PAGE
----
Also on dock are two-year degrees becoming more prominent in the higher education landscape. Americans and others are already skeptical of three-year British courses being the equivalent of four-year ones in other countries. So, what more two-year ones? I haven't formed an opinion on this although the Guardian has more on shorter degrees:
The age of the traditional three-year degree could come to an end after universities were today ordered to devise two-year fast-track courses to cut the cost of higher education to students and the public purse...

Fast-track degrees were first mooted by Tony Blair in 2003 and a handful have since been piloted at five universities. Today's announcement puts them at the heart of the government's strategy to reorganise higher education in more austere times. In pilots, terms were extended by 10 weeks each year, with a more intensive teaching timetable. Two-year degrees give students the option to cut their debt by reducing fees but critics say students also lose out on the social aspects of being at university and time to mature in academia. The research intensive elite universities are sceptical of shortened degrees and have warned against compromising quality.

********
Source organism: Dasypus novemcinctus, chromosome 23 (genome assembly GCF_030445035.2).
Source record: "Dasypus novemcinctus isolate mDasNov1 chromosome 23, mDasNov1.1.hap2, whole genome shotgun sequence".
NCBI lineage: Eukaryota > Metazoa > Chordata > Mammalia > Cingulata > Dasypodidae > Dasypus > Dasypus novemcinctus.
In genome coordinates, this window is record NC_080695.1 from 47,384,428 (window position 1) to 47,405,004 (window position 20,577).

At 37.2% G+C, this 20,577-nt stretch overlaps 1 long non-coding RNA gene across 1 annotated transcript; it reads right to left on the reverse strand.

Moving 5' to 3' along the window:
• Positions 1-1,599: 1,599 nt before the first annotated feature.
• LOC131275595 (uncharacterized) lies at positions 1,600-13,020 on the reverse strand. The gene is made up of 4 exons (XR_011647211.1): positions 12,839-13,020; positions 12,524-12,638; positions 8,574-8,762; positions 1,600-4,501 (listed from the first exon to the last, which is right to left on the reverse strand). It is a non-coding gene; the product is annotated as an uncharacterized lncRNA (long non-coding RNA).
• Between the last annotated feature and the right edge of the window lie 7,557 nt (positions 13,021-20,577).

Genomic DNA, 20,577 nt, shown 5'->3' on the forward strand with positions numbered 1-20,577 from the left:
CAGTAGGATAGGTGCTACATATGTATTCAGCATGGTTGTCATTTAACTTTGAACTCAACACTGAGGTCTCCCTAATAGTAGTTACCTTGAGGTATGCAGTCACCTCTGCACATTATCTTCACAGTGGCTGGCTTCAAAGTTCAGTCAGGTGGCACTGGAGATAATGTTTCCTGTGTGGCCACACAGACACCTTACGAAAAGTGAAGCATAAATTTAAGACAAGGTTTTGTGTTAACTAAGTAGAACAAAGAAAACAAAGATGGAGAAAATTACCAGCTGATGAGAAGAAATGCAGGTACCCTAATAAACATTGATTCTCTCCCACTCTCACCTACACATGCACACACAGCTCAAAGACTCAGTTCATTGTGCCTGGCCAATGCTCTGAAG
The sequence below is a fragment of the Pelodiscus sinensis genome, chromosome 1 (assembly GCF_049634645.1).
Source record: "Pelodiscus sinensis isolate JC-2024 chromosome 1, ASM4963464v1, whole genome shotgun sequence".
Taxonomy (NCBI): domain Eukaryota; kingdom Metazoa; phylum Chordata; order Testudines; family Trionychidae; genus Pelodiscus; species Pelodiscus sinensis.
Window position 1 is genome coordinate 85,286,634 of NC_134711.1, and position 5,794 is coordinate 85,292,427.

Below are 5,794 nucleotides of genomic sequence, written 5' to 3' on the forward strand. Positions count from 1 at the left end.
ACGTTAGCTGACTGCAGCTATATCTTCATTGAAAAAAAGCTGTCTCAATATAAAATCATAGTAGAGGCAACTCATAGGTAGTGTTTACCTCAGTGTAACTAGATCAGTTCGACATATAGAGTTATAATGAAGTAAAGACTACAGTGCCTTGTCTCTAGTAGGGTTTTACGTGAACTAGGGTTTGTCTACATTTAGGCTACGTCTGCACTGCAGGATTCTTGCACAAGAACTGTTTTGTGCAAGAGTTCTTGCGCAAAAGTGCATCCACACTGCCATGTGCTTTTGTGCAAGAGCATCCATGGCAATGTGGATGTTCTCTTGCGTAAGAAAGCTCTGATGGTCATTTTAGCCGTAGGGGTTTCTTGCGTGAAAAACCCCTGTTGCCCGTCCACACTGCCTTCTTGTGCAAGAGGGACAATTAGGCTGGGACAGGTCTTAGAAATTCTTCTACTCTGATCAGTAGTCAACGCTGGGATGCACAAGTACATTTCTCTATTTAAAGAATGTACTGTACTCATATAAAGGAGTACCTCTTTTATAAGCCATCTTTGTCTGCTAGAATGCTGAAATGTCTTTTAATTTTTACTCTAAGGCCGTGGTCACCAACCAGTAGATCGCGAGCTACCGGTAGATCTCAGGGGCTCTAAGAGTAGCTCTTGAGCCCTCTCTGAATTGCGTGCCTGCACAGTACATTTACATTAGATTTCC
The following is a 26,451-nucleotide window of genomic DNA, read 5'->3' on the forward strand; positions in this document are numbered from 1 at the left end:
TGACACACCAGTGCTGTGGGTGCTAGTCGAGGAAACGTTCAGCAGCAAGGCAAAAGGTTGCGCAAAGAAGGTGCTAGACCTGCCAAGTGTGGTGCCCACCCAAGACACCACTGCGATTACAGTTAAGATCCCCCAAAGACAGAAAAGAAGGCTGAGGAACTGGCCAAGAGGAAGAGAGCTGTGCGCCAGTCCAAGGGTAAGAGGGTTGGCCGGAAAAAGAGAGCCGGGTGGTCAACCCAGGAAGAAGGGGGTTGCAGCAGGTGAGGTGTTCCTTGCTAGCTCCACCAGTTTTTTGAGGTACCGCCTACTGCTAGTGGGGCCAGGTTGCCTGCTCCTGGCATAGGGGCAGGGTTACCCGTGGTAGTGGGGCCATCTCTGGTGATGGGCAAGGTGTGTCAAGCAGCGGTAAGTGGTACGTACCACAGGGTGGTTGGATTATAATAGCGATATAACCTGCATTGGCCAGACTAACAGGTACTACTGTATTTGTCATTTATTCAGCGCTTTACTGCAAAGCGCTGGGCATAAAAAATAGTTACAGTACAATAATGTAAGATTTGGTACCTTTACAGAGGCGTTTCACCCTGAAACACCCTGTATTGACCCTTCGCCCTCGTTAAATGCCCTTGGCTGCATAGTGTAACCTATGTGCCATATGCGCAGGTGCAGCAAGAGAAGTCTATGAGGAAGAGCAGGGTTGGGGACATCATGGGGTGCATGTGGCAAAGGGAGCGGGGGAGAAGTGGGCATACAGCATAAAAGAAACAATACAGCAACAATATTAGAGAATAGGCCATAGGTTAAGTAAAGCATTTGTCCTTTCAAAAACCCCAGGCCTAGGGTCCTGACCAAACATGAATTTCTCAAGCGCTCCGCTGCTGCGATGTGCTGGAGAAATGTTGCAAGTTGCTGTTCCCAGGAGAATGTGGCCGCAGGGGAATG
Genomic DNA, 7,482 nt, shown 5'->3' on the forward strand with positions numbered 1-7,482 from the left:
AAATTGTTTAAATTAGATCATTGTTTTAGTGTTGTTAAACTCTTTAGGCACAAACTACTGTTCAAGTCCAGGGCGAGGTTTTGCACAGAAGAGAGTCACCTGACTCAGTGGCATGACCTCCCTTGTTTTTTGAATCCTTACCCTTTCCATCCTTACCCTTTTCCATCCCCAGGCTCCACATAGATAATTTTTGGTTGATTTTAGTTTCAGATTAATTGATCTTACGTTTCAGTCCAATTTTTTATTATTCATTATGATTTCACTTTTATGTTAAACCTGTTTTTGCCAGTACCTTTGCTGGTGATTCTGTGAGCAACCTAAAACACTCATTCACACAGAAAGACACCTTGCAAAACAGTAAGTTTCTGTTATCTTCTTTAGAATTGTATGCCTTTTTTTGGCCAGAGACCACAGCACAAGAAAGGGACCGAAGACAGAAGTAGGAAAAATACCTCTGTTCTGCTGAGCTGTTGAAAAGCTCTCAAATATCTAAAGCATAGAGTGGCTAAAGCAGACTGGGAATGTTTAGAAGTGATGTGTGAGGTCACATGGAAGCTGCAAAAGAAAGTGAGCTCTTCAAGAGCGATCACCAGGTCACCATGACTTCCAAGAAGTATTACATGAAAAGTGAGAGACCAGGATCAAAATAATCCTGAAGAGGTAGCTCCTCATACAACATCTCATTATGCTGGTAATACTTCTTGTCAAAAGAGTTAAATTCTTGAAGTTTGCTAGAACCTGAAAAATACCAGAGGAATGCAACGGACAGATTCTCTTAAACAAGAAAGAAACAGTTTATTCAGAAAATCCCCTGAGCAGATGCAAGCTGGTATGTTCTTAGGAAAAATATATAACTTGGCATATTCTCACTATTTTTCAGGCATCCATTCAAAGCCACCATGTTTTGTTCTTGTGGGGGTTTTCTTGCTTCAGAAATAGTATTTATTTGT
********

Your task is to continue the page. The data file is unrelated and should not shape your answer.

Like a lot of what Mandelson does, however, there is a method to the madness. First, getting British universities to fend off for themselves has been a long time coming. The circumstances should now leave them with no further choice. Second, note that most of the cuts are aimed at teaching and not research. Schlepping students at run-of-the-mill institutions will suffer, but these cuts are aimed at preserving the prestige of British universities by keeping research funding alive. It may be a sad fact to many but, like elsewhere, it's research not education that delivers status in higher education--something the UK will strive to maintain. Lastly, declaring these funding cuts on 22 December when virtually all UK universities are closed for the holidays is such a cheeky ploy that even I am amused.

So there you have it. Major changes are afoot in British higher education. Being a participant in it, I am not entirely sure what they mean for my future. Contrary to Clarkson, I believe there are other places than these worth seeking employment in. As before, I am prepared to go anywhere at a moment's notice to ply my trade. England's been fun but the game may be up for me and countless others.